verb (used without object)
verb (used with object)
- necessity is the mother of invention,
- neck and neck,
- neck cord,
- neck of the woods,
- neck sweetbread,
- to suffer punishment or loss: The trend is to consolidation and small businesses are getting it in the neck.
- to be rejected or dismissed: The employees got it in the neck when the company moved overseas.
- to be sharply reprimanded or scolded.
- to win by a small amount or narrow margin.
- Racing. to be first by a head and neck; finish closely.
Origin of neck
Examples from the Web for neck
But his fingers moved through her silky strands of hair, and then down her neck.Powerful Congressman Writes About ‘Fleshy Breasts’|Asawin Suebsaeng|January 7, 2015|DAILY BEAST
His chin rested on the thick plastic collar buckled around his neck.Dungeons and Genital Clamps: Inside a Legendary BDSM Chateau|Ian Frisch|December 20, 2014|DAILY BEAST
I received many bruises on my collarbones, neck, chest, and shoulders.
Police Officer Daniel Pantaleo then sought to bring the hulking Garner down by yoking him around the neck.
The 21-year-old was shot three times—twice in the back and once in the back of his neck.Chicago’s Cops Don’t Even Get Investigated for Shooting People in the Back|Justin Glawe|December 5, 2014|DAILY BEAST
“I will fasten up your dress in the neck if that is what you want,” said she.The Shoulders of Atlas|Mary E. Wilkins Freeman
I pinned a clean towel round my neck, barber fashion, and pulling the pins out of my hair, shook it down over my shoulders.The Motor Maid|Alice Muriel Williamson and Charles Norris Williamson
In his fortitude, he had not even thought of this supreme piety; and he flung his arms round the old woman's neck.La Grenadiere|Honore de Balzac
His head was covered with an iron cap; but as he looked he laid bare a thin strip of his neck.Myths and Folk Tales of Ireland|Jeremiah Curtin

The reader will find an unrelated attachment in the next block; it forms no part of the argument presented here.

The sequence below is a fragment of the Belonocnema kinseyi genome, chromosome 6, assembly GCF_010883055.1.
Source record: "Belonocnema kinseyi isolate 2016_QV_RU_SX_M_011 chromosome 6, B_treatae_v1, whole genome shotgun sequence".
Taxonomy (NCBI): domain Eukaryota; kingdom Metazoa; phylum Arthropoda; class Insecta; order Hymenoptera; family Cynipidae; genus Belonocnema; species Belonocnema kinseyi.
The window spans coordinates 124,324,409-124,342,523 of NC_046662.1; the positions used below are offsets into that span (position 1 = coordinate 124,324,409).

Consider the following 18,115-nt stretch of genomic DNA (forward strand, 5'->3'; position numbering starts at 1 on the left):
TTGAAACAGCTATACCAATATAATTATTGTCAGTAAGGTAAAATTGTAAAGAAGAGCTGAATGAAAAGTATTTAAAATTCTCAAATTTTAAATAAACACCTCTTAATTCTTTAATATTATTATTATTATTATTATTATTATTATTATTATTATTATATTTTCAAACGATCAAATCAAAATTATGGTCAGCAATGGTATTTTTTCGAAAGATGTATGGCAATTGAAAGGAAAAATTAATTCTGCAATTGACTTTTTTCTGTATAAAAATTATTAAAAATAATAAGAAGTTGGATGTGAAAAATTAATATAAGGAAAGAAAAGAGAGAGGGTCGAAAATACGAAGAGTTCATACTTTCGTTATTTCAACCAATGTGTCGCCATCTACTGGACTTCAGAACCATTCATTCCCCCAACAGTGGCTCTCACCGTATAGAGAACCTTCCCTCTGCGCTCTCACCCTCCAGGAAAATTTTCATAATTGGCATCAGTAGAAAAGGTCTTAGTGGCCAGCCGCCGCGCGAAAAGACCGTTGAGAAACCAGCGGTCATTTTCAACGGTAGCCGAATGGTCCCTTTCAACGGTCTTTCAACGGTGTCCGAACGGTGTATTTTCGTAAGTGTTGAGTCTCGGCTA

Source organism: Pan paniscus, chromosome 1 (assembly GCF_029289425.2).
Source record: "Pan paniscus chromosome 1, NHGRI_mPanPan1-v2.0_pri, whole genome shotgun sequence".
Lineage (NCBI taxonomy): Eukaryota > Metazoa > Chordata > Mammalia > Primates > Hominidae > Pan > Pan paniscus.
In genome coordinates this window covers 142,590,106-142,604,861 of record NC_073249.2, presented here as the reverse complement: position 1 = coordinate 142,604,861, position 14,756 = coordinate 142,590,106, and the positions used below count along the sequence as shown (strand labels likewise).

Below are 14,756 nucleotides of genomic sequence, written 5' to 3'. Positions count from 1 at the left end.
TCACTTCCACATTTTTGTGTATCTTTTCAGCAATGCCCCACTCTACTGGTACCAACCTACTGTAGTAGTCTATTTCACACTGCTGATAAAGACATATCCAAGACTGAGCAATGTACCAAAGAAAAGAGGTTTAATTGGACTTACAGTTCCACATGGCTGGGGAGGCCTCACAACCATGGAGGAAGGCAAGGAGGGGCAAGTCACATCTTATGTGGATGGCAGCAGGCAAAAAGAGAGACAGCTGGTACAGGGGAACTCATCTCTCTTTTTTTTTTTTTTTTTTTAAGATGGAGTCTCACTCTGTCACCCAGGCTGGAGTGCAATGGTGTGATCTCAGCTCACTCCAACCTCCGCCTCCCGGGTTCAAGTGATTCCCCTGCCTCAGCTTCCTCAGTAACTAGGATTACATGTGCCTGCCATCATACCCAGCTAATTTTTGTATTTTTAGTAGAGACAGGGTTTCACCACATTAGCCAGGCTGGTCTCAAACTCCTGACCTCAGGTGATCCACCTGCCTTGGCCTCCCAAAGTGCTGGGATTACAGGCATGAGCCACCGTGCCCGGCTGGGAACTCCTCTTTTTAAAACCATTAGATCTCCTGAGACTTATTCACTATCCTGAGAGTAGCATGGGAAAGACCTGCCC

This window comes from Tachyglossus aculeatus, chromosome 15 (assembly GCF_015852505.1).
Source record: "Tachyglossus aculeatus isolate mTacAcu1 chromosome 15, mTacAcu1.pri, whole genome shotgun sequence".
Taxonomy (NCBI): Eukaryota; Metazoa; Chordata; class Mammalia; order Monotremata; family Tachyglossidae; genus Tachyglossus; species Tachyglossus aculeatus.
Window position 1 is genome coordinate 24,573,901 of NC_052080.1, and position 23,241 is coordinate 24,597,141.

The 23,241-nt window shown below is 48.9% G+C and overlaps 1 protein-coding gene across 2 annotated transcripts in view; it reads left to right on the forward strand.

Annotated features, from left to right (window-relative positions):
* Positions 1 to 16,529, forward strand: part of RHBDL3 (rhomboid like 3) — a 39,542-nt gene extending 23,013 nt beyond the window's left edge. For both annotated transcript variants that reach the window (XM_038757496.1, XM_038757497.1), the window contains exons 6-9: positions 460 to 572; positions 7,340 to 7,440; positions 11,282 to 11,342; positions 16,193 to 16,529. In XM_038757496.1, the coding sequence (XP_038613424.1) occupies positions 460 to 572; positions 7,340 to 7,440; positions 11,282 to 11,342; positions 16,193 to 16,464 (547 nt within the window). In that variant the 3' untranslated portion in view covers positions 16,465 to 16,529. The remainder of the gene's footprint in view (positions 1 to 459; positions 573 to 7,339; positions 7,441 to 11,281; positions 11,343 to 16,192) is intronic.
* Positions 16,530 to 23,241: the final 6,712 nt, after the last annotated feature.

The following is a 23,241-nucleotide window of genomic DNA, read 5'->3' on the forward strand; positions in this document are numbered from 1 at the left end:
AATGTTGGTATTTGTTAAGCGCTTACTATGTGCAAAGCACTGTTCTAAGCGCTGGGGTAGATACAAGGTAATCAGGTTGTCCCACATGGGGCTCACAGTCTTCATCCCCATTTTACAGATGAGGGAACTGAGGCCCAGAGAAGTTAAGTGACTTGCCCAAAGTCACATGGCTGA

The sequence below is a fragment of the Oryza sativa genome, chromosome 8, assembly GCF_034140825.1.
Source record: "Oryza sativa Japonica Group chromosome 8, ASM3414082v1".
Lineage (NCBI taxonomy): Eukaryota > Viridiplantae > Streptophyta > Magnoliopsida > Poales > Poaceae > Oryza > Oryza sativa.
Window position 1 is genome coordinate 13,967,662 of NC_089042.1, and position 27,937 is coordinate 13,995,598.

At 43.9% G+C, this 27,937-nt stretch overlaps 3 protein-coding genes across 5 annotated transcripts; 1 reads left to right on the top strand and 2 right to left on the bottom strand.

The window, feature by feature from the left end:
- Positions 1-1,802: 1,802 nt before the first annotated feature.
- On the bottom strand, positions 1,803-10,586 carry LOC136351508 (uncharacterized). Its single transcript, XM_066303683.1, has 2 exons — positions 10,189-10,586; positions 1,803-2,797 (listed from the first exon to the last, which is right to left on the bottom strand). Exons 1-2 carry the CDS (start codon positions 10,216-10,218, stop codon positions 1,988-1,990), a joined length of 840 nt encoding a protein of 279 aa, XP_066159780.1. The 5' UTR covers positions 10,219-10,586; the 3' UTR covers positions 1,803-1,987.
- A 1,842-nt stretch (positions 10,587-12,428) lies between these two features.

Once, her moving fingers 155 felt the little bag hanging from its leathern thong about her neck, in which was the fairy crystal.Heart of the Blue Ridge|Waldron Baily
- save one's neck to escape from a difficult or dangerous situation
- save someone's neck to help someone else escape from such a situation
Word Origin for neck
Old English hnecca "neck, nape, back of the neck" (a fairly rare word) from Proto-Germanic *khnekkon "the nape of the neck" (cf. Old Frisian hnekka, Middle Dutch necke, Dutch nek, Old Norse hnakkr, Old High German hnach, German Nacken "neck"), with no certain cognates outside Germanic, though Klein's sources suggest PIE *knok- "high point, ridge" (cf. Old Irish cnocc, Welsh cnwch, Old Breton cnoch "hill").
The more usual Old English words were hals (the general Germanic word, cf. Gothic, Old Norse, Danish, Swedish, Dutch, German hals), cognate with Latin collum (see collar (n.)); and swira, probably also from a PIE root meaning "column" (cf. Sanskrit svaru- "post").
Transferred senses attested from c.1400. Phrase neck of the woods (American English) is attested from 1780 in the sense of "narrow stretch of woods;" 1839 with meaning "settlement in a wooded region." To stick one's neck out "take a risk" is first recorded 1919, American English. Horses running neck and neck is attested from 1799.
"to kiss, embrace, caress," 1825 (implied in necking) in northern England dialect, from neck (n.). Cf. Middle English halsen "to embrace or caress affectionately, to fondle sexually," from hals (n.) "neck." Earlier, neck as a verb meant "to kill by a strike on the neck" (mid-15c.). Related: Necked.
In addition to the idioms beginning with neck
- neck and neck
- neck of the woods
- albatross around one's neck
- break one's back (neck)
- breathe down someone's neck
- dead from the neck up
- millstone around one's neck
- pain in the neck
- risk life and limb (one's neck)
- save someone's bacon (neck)
- stick one's neck out
- up to one's ears (neck)